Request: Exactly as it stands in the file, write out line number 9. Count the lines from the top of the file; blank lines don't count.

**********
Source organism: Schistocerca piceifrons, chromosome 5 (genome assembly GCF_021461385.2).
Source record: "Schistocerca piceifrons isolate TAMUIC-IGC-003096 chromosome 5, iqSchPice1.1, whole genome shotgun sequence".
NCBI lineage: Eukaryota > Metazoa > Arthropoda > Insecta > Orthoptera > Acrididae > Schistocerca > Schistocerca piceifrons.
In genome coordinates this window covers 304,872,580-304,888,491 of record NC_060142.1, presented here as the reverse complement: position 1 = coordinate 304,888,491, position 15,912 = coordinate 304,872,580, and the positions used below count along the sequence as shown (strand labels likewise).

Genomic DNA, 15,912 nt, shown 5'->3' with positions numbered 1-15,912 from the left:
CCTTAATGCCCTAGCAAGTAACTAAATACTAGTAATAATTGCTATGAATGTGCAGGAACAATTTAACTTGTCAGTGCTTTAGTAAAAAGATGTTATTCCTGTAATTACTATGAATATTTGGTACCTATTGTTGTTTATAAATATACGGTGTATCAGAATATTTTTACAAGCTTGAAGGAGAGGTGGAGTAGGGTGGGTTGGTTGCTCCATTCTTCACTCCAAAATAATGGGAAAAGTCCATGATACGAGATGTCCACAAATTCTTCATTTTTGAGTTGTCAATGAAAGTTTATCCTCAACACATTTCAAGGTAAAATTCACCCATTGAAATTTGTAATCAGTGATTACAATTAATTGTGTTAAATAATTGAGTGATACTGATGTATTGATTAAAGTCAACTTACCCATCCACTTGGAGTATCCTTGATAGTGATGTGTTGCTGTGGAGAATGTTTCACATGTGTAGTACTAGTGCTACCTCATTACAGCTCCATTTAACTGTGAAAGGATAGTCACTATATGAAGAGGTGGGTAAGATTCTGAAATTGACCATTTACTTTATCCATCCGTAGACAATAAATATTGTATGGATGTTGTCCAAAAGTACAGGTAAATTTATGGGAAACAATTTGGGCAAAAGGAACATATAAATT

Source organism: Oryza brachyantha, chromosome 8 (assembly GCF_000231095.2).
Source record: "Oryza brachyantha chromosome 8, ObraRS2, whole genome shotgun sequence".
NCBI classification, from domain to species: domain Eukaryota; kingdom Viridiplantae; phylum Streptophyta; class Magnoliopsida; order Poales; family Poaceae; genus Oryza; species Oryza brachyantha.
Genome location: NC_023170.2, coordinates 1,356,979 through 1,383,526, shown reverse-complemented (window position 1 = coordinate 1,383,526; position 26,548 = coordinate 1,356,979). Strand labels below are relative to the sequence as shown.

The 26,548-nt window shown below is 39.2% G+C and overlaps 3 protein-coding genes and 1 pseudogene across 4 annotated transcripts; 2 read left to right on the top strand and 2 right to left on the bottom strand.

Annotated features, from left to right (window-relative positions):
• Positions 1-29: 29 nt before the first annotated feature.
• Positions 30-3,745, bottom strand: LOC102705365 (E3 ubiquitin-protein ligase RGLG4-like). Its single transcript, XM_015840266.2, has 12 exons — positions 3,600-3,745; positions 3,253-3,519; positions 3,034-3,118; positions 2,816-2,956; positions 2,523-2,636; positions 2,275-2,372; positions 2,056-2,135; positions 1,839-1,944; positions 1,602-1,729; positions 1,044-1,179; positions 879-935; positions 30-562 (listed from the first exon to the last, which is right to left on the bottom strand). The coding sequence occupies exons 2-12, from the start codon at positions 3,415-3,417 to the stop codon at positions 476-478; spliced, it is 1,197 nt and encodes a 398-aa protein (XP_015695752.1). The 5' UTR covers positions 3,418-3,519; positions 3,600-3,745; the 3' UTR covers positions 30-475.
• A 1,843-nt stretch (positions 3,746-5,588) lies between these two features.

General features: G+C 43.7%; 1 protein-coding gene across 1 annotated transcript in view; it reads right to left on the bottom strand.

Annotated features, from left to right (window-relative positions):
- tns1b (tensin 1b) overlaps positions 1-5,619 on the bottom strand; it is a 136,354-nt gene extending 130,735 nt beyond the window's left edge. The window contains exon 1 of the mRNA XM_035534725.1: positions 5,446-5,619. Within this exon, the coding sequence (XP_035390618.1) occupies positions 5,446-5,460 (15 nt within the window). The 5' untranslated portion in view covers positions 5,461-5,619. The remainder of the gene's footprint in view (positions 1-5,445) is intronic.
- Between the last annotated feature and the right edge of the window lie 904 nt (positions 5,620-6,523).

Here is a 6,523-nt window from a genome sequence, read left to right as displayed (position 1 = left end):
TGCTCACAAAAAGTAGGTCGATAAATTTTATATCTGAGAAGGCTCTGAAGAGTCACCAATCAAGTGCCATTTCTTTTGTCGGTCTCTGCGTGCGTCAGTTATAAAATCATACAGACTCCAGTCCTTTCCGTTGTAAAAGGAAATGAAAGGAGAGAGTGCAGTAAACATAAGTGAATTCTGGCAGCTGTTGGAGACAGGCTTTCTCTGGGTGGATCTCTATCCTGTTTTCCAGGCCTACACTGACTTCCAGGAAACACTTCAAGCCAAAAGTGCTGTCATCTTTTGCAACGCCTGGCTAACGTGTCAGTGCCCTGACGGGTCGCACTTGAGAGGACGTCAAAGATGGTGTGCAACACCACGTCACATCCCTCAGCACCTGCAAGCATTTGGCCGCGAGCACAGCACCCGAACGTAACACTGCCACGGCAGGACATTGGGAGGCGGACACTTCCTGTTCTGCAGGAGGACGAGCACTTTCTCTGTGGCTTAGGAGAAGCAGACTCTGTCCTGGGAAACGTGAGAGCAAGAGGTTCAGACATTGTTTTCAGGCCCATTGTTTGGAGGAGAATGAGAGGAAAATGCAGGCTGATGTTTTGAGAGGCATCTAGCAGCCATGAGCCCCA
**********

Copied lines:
NCBI classification, from domain to species: domain Eukaryota; kingdom Viridiplantae; phylum Streptophyta; class Magnoliopsida; order Poales; family Poaceae; genus Oryza; species Oryza brachyantha.